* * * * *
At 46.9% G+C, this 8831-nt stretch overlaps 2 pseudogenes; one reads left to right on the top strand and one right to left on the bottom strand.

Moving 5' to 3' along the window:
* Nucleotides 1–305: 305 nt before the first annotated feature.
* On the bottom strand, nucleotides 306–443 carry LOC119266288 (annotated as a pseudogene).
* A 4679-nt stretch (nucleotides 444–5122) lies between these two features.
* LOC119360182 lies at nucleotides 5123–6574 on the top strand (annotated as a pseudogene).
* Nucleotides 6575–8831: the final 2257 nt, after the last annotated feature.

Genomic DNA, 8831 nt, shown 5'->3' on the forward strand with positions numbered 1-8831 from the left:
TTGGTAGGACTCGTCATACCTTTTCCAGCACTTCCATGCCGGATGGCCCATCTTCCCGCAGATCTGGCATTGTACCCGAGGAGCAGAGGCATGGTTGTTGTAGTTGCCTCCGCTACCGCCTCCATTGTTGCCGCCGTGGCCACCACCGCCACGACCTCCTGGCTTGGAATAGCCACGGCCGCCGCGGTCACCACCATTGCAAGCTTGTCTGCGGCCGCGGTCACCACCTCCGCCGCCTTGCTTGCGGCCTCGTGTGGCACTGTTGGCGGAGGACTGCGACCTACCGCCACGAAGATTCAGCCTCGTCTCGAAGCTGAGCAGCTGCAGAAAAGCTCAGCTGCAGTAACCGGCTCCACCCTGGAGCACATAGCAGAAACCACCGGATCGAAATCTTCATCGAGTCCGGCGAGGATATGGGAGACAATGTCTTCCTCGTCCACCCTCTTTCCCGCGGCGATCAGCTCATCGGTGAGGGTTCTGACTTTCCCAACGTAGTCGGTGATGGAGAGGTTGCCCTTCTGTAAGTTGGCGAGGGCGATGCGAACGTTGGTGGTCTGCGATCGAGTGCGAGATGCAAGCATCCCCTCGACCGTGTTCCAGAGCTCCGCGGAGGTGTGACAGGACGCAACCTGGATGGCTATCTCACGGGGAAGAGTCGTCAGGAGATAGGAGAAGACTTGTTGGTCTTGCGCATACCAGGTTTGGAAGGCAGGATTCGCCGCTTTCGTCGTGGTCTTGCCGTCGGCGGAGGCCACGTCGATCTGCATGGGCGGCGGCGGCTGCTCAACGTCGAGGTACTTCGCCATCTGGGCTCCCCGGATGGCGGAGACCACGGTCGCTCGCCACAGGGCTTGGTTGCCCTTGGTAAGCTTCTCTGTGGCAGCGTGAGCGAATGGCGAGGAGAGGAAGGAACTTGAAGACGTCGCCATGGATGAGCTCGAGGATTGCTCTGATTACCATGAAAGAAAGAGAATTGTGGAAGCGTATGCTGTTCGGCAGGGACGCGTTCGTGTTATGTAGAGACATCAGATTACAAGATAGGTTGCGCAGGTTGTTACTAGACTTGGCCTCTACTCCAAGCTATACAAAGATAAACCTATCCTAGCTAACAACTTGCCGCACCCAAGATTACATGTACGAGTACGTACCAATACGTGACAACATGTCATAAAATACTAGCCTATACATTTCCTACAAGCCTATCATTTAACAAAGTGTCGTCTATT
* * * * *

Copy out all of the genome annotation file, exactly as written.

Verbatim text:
At 46.9% G+C, this 8831-nt stretch overlaps 2 pseudogenes; one reads left to right on the top strand and one right to left on the bottom strand.

Moving 5' to 3' along the window:
* Nucleotides 1–305: 305 nt before the first annotated feature.
* On the bottom strand, nucleotides 306–443 carry LOC119266288 (annotated as a pseudogene).
* A 4679-nt stretch (nucleotides 444–5122) lies between these two features.
* LOC119360182 lies at nucleotides 5123–6574 on the top strand (annotated as a pseudogene).
* Nucleotides 6575–8831: the final 2257 nt, after the last annotated feature.

Genomic DNA, 8831 nt, shown 5'->3' on the forward strand with positions numbered 1-8831 from the left:
TTGGTAGGACTCGTCATACCTTTTCCAGCACTTCCATGCCGGATGGCCCATCTTCCCGCAGATCTGGCATTGTACCCGAGGAGCAGAGGCATGGTTGTTGTAGTTGCCTCCGCTACCGCCTCCATTGTTGCCGCCGTGGCCACCACCGCCACGACCTCCTGGCTTGGAATAGCCACGGCCGCCGCGGTCACCACCATTGCAAGCTTGTCTGCGGCCGCGGTCACCACCTCCGCCGCCTTGCTTGCGGCCTCGTGTGGCACTGTTGGCGGAGGACTGCGACCTACCGCCACGAAGATTCAGCCTCGTCTCGAAGCTGAGCAGCTGCAGAAAAGCTCAGCTGCAGTAACCGGCTCCACCCTGGAGCACATAGCAGAAACCACCGGATCGAAATCTTCATCGAGTCCGGCGAGGATATGGGAGACAATGTCTTCCTCGTCCACCCTCTTTCCCGCGGCGATCAGCTCATCGGTGAGGGTTCTGACTTTCCCAACGTAGTCGGTGATGGAGAGGTTGCCCTTCTGTAAGTTGGCGAGGGCGATGCGAACGTTGGTGGTCTGCGATCGAGTGCGAGATGCAAGCATCCCCTCGACCGTGTTCCAGAGCTCCGCGGAGGTGTGACAGGACGCAACCTGGATGGCTATCTCACGGGGAAGAGTCGTCAGGAGATAGGAGAAGACTTGTTGGTCTTGCGCATACCAGGTTTGGAAGGCAGGATTCGCCGCTTTCGTCGTGGTCTTGCCGTCGGCGGAGGCCACGTCGATCTGCATGGGCGGCGGCGGCTGCTCAACGTCGAGGTACTTCGCCATCTGGGCTCCCCGGATGGCGGAGACCACGGTCGCTCGCCACAGGGCTTGGTTGCCCTTGGTAAGCTTCTCTGTGGCAGCGTGAGCGAATGGCGAGGAGAGGAAGGAACTTGAAGACGTCGCCATGGATGAGCTCGAGGATTGCTCTGATTACCATGAAAGAAAGAGAATTGTGGAAGCGTATGCTGTTCGGCAGGGACGCGTTCGTGTTATGTAGAGACATCAGATTACAAGATAGGTTGCGCAGGTTGTTACTAGACTTGGCCTCTACTCCAAGCTATACAAAGATAAACCTATCCTAGCTAACAACTTGCCGCACCCAAGATTACATGTACGAGTACGTACCAATACGTGACAACATGTCATAAAATACTAGCCTATACATTTCCTACAAGCCTATCATTTAACAAAGTGTCGTCTATT